However, as we will see at a later stage, faults are equally divided between the two contenders.
He refers to the 9M729 missile, in particular, also known as SSC-X-8.
It is a missile having a medium-long range – 3,000 nautical miles – which is supposed to be the land version of the SS-N-30 missile.
The missile is equipped with a starting solid propellant, which fires after the launch. The control system and guidance of the cruise missile is inertial control system (autopilot) with Doppler sensors drift angle correction according to the Russian GLONASS and Western GPS satellite navigation systems.
If launched from the Siberian coast, this Russian missile could easily reach the Californian coast up to Los Angeles.
If launched from Moscow, however, it could cover the whole Western European area.
It is likely, however, that in a new treaty Russia wants to negotiate the elimination of the NATO ground-launched missiles in exchange for the abolition of its ones, thus excluding – from the negotiations for the reduction of strategic weapons – the newly developed long-range missiles and the hypersonic ones, of which we will speak later on.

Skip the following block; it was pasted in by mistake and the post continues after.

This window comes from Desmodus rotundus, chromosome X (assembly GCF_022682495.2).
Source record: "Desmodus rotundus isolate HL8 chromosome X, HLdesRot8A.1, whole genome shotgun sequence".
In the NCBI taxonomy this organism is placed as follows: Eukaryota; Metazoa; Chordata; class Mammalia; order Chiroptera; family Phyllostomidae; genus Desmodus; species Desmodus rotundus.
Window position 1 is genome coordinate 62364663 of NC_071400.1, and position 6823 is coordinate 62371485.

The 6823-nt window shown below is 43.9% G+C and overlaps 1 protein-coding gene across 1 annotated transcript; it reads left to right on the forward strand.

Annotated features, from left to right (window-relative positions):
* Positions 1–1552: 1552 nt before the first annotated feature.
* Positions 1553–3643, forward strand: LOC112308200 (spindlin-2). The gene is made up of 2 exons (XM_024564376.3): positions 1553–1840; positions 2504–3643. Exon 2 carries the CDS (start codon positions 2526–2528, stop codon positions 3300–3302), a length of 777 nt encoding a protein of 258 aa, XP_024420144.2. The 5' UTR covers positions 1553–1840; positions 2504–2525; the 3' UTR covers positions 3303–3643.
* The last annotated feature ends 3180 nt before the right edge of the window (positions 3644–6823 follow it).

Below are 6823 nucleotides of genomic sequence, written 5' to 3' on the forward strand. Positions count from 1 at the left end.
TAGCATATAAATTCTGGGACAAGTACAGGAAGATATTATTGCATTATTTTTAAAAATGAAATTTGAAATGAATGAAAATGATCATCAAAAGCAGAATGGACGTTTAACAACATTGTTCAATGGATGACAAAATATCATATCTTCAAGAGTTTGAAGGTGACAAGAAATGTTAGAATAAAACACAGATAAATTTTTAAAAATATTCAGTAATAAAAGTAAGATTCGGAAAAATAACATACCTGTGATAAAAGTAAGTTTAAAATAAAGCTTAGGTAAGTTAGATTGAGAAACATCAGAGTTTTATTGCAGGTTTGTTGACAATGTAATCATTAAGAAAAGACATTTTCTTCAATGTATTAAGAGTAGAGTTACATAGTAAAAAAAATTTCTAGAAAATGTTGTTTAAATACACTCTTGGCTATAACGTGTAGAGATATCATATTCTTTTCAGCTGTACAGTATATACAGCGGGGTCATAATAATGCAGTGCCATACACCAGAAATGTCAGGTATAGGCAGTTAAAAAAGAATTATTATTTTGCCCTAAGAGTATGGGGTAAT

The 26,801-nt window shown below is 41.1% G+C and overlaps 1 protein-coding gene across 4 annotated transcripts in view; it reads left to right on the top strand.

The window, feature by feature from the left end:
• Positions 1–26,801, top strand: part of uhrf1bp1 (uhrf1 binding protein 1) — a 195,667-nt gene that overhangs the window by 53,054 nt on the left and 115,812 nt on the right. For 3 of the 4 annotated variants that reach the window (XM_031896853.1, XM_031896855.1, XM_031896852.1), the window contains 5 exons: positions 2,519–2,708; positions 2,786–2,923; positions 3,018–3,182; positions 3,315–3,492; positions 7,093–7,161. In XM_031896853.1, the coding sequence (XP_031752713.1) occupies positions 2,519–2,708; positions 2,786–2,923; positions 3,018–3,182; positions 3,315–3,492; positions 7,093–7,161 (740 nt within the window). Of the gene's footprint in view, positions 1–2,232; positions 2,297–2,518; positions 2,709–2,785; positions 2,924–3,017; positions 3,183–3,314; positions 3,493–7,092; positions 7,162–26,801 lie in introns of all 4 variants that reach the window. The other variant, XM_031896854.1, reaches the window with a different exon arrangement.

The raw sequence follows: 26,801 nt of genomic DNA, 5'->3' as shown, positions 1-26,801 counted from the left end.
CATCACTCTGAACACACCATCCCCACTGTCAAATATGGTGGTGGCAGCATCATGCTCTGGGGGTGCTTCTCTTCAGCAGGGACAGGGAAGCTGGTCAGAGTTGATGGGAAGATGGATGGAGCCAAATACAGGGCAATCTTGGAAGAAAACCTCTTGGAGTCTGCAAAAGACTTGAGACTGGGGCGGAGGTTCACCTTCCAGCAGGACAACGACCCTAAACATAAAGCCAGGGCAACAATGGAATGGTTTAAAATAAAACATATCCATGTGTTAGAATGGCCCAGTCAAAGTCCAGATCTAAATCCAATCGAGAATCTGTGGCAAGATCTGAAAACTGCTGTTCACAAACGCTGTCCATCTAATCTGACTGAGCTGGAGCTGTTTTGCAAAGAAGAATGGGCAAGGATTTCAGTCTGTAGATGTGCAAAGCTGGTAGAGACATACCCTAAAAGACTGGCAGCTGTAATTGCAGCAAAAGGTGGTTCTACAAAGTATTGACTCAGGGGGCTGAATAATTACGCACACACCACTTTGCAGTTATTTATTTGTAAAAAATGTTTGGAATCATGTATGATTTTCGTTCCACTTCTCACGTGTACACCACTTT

The next race for new weapons will be focused there.
Over the last few days, however, both Trump and Putin have declared to be ready for dialogue, also with a future informal meeting in Paris, as had been recently decided during the visit paid by President Trump’s National Security Advisor, John Bolton, to Moscow where he met President Putin.
On March 1, 2018, however, President Putin had stated Russia had already developed and making operational a new complete line of medium-long range strategic missiles, capable – above all – of quickly getting the North American and NATO missile defences out of play.
Putin mainly made reference to missiles, but also to underwater drones and other types of advanced weapons, all arms systems that the Russian Federation has developed since the US withdrawal from the Anti-Ballistic Missile Treaty (ABM)) signed with the USSR in 1972.
The American withdrawal, however, dates back to December 2001.
In his demonstration, Vladimir Putin showed two new weapon systems, the RS-28 Sarmat (NATO reporting code: SS-X-30 Satan 2), which has an average range of 11,000 kilometres, and another innovative missile about which we will talk later on.
It should be recalled that the Satan 2 missile was designed in response to the deployment of the US GMD anti-ballistic missile systems and the subsequent launch of the US Defence program called Prompt Global Strike in 2009.
At least for the time being, the GMD is deployed in military bases in the States of Alaska and California and comprises 44 kinetic interceptors (40 in Alaska and 4 on the Western coast in the Los Angeles area) for intercepting incoming warheads in space, during the midcourse phase of ballistic trajectory flight. It spans 15 time zones with sensors on land, at sea and in orbit.